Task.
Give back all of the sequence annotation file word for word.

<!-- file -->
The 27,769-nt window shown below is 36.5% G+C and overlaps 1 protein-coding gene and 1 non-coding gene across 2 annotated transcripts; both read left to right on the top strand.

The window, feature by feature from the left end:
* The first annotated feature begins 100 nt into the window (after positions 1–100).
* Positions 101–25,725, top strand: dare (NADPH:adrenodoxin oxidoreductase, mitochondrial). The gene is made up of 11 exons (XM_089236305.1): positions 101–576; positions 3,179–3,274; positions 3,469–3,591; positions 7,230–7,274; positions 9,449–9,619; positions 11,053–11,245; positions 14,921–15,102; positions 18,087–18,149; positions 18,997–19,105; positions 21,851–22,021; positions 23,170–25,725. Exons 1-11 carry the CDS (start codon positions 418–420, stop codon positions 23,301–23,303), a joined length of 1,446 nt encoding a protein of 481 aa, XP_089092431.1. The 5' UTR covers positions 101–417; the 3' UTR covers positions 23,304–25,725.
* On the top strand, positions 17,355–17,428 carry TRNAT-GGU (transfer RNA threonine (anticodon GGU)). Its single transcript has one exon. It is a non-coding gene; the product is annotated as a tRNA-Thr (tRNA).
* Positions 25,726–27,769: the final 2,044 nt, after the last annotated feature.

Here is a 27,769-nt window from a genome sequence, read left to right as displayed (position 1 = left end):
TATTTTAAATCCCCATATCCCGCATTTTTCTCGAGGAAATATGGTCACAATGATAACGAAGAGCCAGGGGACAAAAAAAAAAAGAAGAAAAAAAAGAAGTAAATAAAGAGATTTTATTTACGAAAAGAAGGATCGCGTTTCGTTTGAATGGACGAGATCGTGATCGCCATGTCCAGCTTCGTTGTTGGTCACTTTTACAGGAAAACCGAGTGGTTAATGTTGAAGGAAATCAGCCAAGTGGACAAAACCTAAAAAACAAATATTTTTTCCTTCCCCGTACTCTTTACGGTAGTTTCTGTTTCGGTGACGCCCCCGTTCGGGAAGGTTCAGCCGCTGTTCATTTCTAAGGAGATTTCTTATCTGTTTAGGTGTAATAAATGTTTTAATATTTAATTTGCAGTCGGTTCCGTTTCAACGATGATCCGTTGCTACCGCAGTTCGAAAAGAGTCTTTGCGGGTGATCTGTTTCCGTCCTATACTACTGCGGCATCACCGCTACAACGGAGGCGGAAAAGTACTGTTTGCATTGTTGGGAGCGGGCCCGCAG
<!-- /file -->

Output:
The 27,769-nt window shown below is 36.5% G+C and overlaps 1 protein-coding gene and 1 non-coding gene across 2 annotated transcripts; both read left to right on the top strand.

The window, feature by feature from the left end:
* The first annotated feature begins 100 nt into the window (after positions 1–100).
* Positions 101–25,725, top strand: dare (NADPH:adrenodoxin oxidoreductase, mitochondrial). The gene is made up of 11 exons (XM_089236305.1): positions 101–576; positions 3,179–3,274; positions 3,469–3,591; positions 7,230–7,274; positions 9,449–9,619; positions 11,053–11,245; positions 14,921–15,102; positions 18,087–18,149; positions 18,997–19,105; positions 21,851–22,021; positions 23,170–25,725. Exons 1-11 carry the CDS (start codon positions 418–420, stop codon positions 23,301–23,303), a joined length of 1,446 nt encoding a protein of 481 aa, XP_089092431.1. The 5' UTR covers positions 101–417; the 3' UTR covers positions 23,304–25,725.
* On the top strand, positions 17,355–17,428 carry TRNAT-GGU (transfer RNA threonine (anticodon GGU)). Its single transcript has one exon. It is a non-coding gene; the product is annotated as a tRNA-Thr (tRNA).
* Positions 25,726–27,769: the final 2,044 nt, after the last annotated feature.

Here is a 27,769-nt window from a genome sequence, read left to right as displayed (position 1 = left end):
TATTTTAAATCCCCATATCCCGCATTTTTCTCGAGGAAATATGGTCACAATGATAACGAAGAGCCAGGGGACAAAAAAAAAAAGAAGAAAAAAAAGAAGTAAATAAAGAGATTTTATTTACGAAAAGAAGGATCGCGTTTCGTTTGAATGGACGAGATCGTGATCGCCATGTCCAGCTTCGTTGTTGGTCACTTTTACAGGAAAACCGAGTGGTTAATGTTGAAGGAAATCAGCCAAGTGGACAAAACCTAAAAAACAAATATTTTTTCCTTCCCCGTACTCTTTACGGTAGTTTCTGTTTCGGTGACGCCCCCGTTCGGGAAGGTTCAGCCGCTGTTCATTTCTAAGGAGATTTCTTATCTGTTTAGGTGTAATAAATGTTTTAATATTTAATTTGCAGTCGGTTCCGTTTCAACGATGATCCGTTGCTACCGCAGTTCGAAAAGAGTCTTTGCGGGTGATCTGTTTCCGTCCTATACTACTGCGGCATCACCGCTACAACGGAGGCGGAAAAGTACTGTTTGCATTGTTGGGAGCGGGCCCGCAG